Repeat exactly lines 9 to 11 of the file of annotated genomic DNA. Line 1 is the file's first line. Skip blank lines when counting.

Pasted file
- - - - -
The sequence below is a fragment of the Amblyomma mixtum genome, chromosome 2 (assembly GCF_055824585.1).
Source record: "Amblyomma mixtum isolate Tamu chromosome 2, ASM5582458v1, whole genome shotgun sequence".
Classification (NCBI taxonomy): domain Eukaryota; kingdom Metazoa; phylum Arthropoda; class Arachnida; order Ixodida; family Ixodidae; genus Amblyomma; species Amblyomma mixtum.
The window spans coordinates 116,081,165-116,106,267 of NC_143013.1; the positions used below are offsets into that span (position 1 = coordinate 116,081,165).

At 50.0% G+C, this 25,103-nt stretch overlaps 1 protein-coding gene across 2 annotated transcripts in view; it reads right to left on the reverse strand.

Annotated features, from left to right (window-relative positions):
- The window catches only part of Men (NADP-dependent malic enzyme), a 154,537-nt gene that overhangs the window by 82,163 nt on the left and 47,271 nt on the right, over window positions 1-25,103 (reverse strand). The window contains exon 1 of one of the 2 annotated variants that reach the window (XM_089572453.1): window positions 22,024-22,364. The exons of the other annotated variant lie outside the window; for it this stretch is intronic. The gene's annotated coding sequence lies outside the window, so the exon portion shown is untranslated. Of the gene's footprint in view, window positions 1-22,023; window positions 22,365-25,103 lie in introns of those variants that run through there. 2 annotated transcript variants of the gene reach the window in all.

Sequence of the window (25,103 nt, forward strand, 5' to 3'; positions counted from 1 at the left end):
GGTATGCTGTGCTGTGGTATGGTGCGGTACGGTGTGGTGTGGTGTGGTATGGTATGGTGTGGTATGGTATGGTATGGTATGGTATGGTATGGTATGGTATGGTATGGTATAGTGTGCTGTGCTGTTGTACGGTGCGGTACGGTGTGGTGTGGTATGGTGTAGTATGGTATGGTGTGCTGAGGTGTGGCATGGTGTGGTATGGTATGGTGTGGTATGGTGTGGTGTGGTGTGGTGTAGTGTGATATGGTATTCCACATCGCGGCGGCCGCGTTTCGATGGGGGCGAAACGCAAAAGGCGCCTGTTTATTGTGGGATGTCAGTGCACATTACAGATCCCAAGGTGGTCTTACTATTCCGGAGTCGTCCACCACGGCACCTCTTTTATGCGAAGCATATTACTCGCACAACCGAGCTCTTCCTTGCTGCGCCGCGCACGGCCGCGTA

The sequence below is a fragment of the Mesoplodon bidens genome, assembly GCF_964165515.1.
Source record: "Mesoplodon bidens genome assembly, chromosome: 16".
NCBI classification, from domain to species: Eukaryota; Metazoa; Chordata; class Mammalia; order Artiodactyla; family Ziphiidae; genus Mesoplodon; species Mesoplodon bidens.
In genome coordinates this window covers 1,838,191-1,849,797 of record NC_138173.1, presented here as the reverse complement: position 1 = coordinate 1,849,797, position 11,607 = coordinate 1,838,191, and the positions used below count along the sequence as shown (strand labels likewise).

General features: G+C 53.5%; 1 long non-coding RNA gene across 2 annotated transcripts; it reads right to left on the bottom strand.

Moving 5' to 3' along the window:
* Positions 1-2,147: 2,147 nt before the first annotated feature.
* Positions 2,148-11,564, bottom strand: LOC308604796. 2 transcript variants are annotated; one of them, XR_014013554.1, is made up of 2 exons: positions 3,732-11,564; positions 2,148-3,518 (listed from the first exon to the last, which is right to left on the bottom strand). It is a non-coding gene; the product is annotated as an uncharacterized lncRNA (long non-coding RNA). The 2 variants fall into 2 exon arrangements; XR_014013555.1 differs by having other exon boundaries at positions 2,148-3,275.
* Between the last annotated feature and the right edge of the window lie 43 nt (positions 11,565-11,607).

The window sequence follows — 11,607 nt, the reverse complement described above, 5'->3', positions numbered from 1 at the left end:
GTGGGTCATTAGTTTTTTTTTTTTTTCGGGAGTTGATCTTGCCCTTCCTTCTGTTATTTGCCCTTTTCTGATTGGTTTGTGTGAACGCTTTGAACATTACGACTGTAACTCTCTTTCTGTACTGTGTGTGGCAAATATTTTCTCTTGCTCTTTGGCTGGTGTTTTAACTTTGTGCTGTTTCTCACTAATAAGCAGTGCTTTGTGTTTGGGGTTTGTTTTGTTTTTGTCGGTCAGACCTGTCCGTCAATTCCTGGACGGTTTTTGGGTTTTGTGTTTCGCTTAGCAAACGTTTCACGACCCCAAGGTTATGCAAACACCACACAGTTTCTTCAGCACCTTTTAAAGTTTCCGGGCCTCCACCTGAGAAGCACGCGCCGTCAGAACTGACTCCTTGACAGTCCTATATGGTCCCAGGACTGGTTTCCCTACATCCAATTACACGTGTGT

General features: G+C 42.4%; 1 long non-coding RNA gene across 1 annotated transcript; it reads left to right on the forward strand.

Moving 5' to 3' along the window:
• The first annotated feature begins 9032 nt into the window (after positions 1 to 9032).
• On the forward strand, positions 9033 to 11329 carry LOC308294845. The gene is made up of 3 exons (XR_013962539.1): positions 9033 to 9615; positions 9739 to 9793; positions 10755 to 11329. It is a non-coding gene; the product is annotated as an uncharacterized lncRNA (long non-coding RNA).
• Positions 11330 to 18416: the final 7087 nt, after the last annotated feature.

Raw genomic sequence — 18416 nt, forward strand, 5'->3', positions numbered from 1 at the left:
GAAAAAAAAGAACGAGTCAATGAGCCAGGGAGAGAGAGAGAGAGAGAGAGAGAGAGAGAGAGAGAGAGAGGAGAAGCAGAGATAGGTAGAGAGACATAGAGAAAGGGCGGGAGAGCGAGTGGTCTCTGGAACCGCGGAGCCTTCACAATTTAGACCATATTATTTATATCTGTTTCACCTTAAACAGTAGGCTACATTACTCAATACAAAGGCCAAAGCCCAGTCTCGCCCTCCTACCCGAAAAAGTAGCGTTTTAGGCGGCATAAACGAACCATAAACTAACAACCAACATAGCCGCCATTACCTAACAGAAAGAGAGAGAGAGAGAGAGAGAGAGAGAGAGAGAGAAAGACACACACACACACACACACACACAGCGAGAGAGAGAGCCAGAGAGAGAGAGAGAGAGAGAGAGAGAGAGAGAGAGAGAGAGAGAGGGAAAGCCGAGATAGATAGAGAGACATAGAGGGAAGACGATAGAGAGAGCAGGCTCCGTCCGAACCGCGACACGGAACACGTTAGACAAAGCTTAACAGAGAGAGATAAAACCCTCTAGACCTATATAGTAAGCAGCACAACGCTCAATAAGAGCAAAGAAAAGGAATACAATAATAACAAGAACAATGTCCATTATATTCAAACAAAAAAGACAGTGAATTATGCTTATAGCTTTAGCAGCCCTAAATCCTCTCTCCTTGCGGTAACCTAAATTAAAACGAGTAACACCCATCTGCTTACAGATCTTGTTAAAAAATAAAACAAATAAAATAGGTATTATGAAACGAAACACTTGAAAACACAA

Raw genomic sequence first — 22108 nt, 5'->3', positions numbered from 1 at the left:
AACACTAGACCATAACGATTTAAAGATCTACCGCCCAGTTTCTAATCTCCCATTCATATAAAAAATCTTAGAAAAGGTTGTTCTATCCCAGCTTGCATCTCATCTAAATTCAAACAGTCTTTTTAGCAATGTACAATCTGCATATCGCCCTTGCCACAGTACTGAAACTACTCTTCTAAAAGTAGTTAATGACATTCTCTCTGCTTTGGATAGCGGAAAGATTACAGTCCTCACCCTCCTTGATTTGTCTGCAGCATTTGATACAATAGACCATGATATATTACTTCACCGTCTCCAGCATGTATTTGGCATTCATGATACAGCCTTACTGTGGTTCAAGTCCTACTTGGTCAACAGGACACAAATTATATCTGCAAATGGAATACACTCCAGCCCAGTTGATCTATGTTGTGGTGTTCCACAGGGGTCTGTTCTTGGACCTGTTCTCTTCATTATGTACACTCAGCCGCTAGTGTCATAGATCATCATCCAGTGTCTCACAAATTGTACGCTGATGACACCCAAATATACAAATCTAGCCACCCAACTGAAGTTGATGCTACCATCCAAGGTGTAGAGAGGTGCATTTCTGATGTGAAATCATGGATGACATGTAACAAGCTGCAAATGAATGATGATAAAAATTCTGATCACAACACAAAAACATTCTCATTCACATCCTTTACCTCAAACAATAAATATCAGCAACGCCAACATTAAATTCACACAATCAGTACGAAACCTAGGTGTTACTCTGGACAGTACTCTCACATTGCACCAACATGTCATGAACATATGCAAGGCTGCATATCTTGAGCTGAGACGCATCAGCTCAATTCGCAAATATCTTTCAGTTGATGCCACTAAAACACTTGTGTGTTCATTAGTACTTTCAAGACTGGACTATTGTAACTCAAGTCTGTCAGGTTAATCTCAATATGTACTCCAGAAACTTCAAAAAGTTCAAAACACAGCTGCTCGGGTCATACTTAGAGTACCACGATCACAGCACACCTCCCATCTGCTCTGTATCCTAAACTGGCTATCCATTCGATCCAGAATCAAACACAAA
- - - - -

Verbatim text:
GGTATGCTGTGCTGTGGTATGGTGCGGTACGGTGTGGTGTGGTGTGGTATGGTATGGTGTGGTATGGTATGGTATGGTATGGTATGGTATGGTATGGTATGGTATGGTATAGTGTGCTGTGCTGTTGTACGGTGCGGTACGGTGTGGTGTGGTATGGTGTAGTATGGTATGGTGTGCTGAGGTGTGGCATGGTGTGGTATGGTATGGTGTGGTATGGTGTGGTGTGGTGTGGTGTAGTGTGATATGGTATTCCACATCGCGGCGGCCGCGTTTCGATGGGGGCGAAACGCAAAAGGCGCCTGTTTATTGTGGGATGTCAGTGCACATTACAGATCCCAAGGTGGTCTTACTATTCCGGAGTCGTCCACCACGGCACCTCTTTTATGCGAAGCATATTACTCGCACAACCGAGCTCTTCCTTGCTGCGCCGCGCACGGCCGCGTA

The sequence below is a fragment of the Mesoplodon bidens genome, assembly GCF_964165515.1.
Source record: "Mesoplodon bidens genome assembly, chromosome: 16".